Tweet We encourage entrepreneurs and businesses to discover what makes a product or service unique so they can stand out from the competition. Yet, as kids we’re raised to shave down our individuality so we can fit in and belong. It’s not good to be too […]
Tweet I have and continue to struggle with this. How do I put paintbrush to canvas, fingers to keyboard and present my thoughts and beliefs to a large audience when I’m not sure what will happen to it once I release it into the world. […]
I’ve spent about a decade trying to answer that question. I looked for it in books, from gurus, school counselors, life coaches and even psychics. But it only took revisiting my childhood passion to figure out what I always knew:
wish list for a typewriter + hours of making up stories + writing poems when I was 10 + obsessive reading & journal writing = writer
It took remembering what brought me joy that helped me to find my purpose in life.
Through my own struggles, I’ve learned that there are several stages to the path of finding your purpose.
Stage 1: Actively Looking
You might be in high school or college or have years of work experience behind you, but feel like you missed the boat when it comes to living the life of your dreams. If that sounds like you, you’re in stage 1. This is when you’re most actively searching. Like me you might be taking career quizzes, searching the internet, talking with friends, family and a career counselor or a life coach, or reading a book to help you get clear.
Stage 2: Soul Searching
I’d call stage 1 more of a superficial search. You need to get to that point in order to start getting serious about what you want to do with your life. But to really find out what you want and who you are, you need to reach in deep. To bring out my passion for writing, I had to explore who I was as a child, what mattered most to me, and what brought me the most joy. It’s seems easy, but recalling who you are at your very core takes a bit of courage. There’s a reason why you’re not doing what you love right now. Someone told you a) that you couldn’t do it or b) that you shouldn’t do it so you buried that passion way in deep.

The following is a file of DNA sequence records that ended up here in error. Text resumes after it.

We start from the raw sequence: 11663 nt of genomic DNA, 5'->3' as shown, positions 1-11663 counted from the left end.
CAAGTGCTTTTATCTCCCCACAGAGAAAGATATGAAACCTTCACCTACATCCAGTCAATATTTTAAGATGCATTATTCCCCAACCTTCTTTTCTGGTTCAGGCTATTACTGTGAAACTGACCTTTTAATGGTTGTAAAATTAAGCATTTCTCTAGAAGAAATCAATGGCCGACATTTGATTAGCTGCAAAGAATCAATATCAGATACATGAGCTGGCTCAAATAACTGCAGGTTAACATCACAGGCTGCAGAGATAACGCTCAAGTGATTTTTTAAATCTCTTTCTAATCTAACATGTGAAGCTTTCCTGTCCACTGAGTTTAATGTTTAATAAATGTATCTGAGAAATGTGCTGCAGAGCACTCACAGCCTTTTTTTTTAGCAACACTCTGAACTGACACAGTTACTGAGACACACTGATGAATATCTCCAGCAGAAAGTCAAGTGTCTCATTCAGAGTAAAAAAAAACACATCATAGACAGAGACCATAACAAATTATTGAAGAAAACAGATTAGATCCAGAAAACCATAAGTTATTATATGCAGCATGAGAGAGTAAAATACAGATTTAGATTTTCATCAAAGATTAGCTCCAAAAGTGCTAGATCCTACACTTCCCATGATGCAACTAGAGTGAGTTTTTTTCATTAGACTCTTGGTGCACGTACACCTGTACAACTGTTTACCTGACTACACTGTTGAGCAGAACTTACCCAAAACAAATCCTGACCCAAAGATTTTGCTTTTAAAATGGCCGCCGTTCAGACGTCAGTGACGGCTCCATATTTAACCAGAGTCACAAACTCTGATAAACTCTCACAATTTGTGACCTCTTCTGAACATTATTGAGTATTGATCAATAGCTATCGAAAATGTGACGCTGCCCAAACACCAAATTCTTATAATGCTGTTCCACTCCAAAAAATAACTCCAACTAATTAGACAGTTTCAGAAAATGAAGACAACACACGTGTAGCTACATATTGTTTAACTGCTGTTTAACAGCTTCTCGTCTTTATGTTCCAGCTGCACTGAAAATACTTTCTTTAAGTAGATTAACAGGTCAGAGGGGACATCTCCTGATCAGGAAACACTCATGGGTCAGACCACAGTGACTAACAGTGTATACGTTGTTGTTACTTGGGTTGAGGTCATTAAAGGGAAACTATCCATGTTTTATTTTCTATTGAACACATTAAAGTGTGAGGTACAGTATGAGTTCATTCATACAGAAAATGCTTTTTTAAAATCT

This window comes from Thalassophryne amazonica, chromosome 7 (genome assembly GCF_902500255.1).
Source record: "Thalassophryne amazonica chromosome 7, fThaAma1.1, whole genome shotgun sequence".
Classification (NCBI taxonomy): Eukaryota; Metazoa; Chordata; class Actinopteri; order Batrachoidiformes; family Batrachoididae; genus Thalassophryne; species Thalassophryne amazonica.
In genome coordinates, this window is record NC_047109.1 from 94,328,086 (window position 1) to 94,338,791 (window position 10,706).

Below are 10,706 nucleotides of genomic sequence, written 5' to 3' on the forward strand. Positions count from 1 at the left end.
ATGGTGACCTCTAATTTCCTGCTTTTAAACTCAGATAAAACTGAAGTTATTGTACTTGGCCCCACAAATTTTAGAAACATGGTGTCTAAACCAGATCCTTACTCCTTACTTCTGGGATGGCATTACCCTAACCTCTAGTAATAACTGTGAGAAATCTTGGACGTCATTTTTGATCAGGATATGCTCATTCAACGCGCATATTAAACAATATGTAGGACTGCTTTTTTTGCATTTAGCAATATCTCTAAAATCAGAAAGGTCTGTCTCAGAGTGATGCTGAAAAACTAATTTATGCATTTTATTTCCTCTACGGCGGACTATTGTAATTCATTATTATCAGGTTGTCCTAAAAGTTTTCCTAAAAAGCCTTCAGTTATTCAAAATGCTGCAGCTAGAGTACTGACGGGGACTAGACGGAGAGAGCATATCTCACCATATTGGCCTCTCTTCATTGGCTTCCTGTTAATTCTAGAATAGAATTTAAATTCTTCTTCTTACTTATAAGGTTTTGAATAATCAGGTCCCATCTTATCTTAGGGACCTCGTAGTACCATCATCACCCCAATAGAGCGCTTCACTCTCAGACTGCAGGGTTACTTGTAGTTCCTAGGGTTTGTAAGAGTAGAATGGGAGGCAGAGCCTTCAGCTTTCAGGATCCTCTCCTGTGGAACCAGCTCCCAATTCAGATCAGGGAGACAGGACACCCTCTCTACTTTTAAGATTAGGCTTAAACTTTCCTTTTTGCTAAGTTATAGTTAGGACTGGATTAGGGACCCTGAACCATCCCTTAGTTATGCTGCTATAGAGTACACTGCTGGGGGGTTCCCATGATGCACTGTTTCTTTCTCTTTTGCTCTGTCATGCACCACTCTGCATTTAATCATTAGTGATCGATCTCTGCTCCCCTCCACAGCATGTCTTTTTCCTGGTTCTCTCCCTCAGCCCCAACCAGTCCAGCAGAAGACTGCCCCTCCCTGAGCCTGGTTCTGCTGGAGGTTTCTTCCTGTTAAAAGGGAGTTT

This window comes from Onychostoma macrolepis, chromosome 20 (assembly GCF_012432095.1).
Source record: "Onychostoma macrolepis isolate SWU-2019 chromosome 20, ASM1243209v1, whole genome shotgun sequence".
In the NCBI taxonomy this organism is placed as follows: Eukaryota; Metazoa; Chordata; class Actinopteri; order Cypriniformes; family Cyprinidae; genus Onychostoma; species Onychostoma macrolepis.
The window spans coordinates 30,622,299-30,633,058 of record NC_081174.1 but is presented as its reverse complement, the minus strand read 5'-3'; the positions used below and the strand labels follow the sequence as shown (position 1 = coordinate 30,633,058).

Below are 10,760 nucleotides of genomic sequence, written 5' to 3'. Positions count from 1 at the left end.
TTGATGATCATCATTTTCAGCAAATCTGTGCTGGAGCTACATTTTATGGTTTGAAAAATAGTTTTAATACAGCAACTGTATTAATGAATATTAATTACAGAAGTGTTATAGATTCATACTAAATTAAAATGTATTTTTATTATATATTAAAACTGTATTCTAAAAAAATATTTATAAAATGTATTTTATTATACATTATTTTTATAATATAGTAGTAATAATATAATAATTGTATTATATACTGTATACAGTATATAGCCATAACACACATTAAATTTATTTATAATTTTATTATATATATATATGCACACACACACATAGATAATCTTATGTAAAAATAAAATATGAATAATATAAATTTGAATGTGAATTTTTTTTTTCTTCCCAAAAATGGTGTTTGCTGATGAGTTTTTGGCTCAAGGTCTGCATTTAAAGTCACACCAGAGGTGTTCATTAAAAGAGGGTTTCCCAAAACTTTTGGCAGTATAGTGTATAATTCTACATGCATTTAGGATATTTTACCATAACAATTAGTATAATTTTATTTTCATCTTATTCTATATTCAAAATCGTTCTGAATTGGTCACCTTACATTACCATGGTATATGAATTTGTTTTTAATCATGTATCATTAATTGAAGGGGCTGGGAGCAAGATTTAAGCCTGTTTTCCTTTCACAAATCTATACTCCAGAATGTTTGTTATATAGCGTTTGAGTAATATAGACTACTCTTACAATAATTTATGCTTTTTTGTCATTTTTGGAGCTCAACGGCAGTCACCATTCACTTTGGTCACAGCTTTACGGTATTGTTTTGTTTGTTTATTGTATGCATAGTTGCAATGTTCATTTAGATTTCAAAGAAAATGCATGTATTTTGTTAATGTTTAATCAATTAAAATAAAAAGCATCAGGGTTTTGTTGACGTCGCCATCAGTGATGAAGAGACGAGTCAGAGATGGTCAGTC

Stage 3: Trusting Your Instincts
Bestselling author of The Purpose Driven Life Rick Warren says, “Your purpose is not about you.” It’s less about what you want, then about how you can use your innate gifts in service to others. How do we determine what those gifts are? When we learn to not just accept our flaws, but to think of them as strengths we can finally uncover our unique gifts. For example, since I was 7-years-old I would hound my mom with questions. I’ve always been this way annoying new acquaintances and old friends by my curiosity and need to know attitude. I realized after many years that this so-called flaw has enabled me to ask the right questions when it came to interviewing subjects for my writing.
Somewhere deep inside you already know who you are and what you’re meant to do with your life. The answers have been left like breadcrumbs on your path toward your purpose. You’ve just been too afraid, unsure or distracted to notice. All you need to do is to stop the outside noise (your family, your friends, the media that tells you what you should do) and listen to the gift that wants to direct your life.
Tweet It’s not always easy to look down at your cracked shoes, your too light wallet, your larger-than-life thighs and say to yourself, “Gee, I love my life!” But I’m going to tell you why it’s hard not to. Even though you could list hundreds […]
Tweet I used to think that finding your purpose was as impossible as finding your keys on a busy morning. It was something you couldn’t do on your own. And it had to involve a little hair pulling and be stress inducing. So I did […]